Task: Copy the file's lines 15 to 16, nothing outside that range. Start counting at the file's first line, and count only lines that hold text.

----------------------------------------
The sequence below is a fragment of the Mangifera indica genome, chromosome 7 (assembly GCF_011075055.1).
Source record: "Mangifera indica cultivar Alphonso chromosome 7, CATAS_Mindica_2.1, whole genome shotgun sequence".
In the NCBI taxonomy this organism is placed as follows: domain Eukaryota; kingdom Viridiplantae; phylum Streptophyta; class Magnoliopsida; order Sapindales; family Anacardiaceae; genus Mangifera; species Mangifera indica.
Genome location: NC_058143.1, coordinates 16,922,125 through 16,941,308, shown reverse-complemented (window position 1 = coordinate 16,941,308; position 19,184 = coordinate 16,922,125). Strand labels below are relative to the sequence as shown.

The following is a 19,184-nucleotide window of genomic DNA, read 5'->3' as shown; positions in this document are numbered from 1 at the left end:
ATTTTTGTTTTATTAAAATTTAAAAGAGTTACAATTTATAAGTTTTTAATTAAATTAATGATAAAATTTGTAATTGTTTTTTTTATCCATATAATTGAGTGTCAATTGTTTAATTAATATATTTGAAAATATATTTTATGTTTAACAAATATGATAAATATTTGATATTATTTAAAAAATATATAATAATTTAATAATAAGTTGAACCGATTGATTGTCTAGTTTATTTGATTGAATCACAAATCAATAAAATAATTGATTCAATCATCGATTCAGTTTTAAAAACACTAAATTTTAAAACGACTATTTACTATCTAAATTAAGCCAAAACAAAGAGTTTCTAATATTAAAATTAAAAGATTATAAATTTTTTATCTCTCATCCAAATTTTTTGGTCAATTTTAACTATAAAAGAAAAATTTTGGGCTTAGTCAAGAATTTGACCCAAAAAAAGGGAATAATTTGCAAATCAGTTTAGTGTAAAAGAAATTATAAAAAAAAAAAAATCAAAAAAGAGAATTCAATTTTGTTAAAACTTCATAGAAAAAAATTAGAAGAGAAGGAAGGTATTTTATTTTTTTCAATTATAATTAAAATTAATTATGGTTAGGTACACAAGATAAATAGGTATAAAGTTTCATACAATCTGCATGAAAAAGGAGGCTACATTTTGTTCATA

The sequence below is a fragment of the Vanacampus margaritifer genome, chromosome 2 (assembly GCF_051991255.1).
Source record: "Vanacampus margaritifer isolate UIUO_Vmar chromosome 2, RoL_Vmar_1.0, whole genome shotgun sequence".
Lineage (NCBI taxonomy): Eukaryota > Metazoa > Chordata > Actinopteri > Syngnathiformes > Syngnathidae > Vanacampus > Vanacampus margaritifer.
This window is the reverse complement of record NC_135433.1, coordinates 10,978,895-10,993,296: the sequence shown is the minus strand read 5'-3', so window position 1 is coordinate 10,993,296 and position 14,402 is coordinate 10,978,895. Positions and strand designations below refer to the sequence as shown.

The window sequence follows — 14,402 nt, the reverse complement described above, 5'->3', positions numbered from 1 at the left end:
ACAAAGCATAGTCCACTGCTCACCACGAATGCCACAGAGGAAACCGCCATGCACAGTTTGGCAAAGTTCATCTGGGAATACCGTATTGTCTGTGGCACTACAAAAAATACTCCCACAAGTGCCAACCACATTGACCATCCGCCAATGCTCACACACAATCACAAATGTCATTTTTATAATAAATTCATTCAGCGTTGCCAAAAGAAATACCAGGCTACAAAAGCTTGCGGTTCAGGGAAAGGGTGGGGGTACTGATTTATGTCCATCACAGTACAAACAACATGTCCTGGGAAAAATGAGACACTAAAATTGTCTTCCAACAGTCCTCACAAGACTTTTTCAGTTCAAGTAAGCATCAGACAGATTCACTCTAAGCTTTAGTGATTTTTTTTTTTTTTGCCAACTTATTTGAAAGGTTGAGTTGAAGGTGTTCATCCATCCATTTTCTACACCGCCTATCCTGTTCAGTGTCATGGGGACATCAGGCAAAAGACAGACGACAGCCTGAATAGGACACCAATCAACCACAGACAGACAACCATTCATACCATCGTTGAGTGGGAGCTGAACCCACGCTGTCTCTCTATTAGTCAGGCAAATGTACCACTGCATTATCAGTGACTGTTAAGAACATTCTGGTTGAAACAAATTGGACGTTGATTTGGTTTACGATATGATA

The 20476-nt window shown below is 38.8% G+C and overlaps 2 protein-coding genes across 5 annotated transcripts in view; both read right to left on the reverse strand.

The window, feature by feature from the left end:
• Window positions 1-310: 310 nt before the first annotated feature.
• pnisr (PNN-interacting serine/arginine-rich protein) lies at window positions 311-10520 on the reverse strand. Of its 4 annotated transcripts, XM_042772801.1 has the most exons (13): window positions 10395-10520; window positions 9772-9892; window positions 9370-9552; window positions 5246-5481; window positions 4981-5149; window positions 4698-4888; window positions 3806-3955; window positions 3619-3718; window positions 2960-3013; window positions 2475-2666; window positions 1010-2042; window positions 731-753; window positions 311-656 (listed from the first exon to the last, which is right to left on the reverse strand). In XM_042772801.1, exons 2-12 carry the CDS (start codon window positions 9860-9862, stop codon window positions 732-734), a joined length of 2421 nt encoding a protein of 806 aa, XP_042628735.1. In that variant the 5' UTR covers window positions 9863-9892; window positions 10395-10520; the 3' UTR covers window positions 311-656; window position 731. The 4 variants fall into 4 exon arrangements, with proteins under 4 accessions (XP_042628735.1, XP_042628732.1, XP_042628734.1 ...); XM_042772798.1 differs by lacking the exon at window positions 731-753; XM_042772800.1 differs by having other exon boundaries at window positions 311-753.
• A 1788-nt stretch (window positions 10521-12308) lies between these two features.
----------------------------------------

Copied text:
• Window positions 1-310: 310 nt before the first annotated feature.
• pnisr (PNN-interacting serine/arginine-rich protein) lies at window positions 311-10520 on the reverse strand. Of its 4 annotated transcripts, XM_042772801.1 has the most exons (13): window positions 10395-10520; window positions 9772-9892; window positions 9370-9552; window positions 5246-5481; window positions 4981-5149; window positions 4698-4888; window positions 3806-3955; window positions 3619-3718; window positions 2960-3013; window positions 2475-2666; window positions 1010-2042; window positions 731-753; window positions 311-656 (listed from the first exon to the last, which is right to left on the reverse strand). In XM_042772801.1, exons 2-12 carry the CDS (start codon window positions 9860-9862, stop codon window positions 732-734), a joined length of 2421 nt encoding a protein of 806 aa, XP_042628735.1. In that variant the 5' UTR covers window positions 9863-9892; window positions 10395-10520; the 3' UTR covers window positions 311-656; window position 731. The 4 variants fall into 4 exon arrangements, with proteins under 4 accessions (XP_042628735.1, XP_042628732.1, XP_042628734.1 ...); XM_042772798.1 differs by lacking the exon at window positions 731-753; XM_042772800.1 differs by having other exon boundaries at window positions 311-753.